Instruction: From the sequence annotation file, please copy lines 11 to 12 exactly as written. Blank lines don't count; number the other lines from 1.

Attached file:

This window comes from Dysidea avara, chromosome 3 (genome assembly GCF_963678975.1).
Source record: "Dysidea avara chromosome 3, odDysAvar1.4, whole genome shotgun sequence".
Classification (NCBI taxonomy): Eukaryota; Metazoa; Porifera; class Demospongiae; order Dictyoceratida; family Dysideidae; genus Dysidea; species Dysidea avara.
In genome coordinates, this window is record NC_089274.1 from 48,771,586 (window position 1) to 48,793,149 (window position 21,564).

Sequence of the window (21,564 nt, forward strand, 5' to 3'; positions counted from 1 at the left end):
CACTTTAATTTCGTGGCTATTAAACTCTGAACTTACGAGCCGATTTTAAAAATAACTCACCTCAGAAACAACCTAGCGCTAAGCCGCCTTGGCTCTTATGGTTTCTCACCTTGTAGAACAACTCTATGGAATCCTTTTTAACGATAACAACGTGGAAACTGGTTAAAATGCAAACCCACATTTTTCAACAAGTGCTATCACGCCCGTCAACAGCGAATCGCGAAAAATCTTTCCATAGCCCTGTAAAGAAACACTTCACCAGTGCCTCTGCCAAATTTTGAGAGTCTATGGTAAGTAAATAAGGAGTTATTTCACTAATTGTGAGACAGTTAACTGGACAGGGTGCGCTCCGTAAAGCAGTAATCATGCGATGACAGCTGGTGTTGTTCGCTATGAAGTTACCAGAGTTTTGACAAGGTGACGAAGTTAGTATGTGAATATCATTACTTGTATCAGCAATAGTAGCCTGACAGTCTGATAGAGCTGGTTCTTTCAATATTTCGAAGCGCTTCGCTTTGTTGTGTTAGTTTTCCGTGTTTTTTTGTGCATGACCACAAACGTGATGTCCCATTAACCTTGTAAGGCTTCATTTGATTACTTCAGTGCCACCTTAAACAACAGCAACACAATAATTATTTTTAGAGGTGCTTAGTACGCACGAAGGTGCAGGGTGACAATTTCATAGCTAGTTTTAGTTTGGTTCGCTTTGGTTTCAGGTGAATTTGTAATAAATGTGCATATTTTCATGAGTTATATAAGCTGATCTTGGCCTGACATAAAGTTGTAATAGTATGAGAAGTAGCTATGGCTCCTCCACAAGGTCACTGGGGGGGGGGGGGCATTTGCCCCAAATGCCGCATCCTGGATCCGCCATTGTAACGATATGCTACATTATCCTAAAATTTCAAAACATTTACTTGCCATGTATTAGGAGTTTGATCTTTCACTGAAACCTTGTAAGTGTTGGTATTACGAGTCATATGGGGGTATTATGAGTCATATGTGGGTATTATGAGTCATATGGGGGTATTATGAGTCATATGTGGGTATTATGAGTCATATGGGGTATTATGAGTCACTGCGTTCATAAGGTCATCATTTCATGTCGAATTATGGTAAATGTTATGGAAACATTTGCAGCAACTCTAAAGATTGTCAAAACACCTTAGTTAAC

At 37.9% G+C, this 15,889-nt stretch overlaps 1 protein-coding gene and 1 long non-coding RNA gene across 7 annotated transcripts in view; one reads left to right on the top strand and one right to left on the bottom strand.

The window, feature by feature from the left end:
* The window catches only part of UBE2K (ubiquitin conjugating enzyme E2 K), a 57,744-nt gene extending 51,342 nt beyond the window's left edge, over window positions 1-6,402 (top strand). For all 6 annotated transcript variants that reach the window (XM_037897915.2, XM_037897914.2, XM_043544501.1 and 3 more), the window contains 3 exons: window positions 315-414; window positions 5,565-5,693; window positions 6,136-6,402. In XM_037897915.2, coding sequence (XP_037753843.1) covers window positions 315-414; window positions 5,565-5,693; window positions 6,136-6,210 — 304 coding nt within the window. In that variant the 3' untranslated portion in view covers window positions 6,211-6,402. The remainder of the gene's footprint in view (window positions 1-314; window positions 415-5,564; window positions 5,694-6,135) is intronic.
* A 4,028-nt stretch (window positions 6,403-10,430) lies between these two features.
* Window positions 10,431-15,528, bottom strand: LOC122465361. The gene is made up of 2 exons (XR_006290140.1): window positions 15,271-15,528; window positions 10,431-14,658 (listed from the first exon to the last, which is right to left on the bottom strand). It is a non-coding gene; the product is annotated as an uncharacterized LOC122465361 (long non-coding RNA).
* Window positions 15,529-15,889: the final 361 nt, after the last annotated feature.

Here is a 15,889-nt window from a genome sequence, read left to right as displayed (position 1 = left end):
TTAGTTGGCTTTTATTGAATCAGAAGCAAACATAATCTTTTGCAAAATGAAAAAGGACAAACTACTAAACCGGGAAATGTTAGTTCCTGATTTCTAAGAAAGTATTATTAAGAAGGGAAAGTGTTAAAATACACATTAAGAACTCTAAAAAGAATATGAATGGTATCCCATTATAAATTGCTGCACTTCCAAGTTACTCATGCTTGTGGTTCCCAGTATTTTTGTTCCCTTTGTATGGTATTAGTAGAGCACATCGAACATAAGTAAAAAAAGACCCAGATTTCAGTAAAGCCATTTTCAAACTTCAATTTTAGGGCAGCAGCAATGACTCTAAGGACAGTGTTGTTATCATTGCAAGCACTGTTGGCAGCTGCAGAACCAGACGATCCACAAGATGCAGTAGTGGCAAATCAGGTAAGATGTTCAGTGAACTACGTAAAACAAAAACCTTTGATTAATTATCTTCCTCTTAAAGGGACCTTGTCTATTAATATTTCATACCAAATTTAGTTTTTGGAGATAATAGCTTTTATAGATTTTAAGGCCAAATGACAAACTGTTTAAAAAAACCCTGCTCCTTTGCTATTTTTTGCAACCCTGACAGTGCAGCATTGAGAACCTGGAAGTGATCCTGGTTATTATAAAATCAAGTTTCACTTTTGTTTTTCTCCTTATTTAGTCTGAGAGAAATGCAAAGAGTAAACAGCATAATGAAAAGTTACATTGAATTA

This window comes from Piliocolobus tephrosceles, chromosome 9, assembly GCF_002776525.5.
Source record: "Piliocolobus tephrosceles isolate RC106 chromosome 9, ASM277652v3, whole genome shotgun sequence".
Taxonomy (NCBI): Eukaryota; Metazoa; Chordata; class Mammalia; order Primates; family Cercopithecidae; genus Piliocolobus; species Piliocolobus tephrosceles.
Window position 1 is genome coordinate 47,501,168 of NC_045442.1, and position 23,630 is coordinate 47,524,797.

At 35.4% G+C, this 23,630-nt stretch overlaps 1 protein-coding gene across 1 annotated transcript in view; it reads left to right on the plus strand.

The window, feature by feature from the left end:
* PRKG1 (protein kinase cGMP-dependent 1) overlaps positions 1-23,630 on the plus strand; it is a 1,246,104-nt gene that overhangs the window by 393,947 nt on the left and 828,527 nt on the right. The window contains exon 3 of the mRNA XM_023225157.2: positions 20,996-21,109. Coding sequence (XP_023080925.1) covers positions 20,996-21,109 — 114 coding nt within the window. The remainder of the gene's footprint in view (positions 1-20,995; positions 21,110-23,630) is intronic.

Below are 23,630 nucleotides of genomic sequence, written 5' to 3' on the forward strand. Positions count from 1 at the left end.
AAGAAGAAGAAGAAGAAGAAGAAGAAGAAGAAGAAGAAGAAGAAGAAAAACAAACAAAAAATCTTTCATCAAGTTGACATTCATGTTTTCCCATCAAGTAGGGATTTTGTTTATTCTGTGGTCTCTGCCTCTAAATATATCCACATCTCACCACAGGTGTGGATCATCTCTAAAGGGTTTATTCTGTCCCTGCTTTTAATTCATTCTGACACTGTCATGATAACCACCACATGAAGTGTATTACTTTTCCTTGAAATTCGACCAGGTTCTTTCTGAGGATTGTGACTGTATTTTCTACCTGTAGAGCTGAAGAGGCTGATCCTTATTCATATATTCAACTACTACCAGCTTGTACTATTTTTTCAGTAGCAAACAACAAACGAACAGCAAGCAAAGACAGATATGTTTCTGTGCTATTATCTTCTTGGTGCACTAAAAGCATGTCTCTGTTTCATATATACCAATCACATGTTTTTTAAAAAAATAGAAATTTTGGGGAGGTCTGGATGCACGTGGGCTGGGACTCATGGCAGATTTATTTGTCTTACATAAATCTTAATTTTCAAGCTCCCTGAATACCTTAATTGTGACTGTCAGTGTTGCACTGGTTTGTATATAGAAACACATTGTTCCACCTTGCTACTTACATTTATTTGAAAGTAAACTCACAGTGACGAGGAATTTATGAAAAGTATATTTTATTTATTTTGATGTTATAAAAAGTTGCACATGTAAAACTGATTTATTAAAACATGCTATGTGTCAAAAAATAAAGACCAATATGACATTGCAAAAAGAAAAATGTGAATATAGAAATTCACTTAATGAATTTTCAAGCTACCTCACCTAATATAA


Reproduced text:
* Window positions 10,431-15,528, bottom strand: LOC122465361. The gene is made up of 2 exons (XR_006290140.1): window positions 15,271-15,528; window positions 10,431-14,658 (listed from the first exon to the last, which is right to left on the bottom strand). It is a non-coding gene; the product is annotated as an uncharacterized LOC122465361 (long non-coding RNA).
* Window positions 15,529-15,889: the final 361 nt, after the last annotated feature.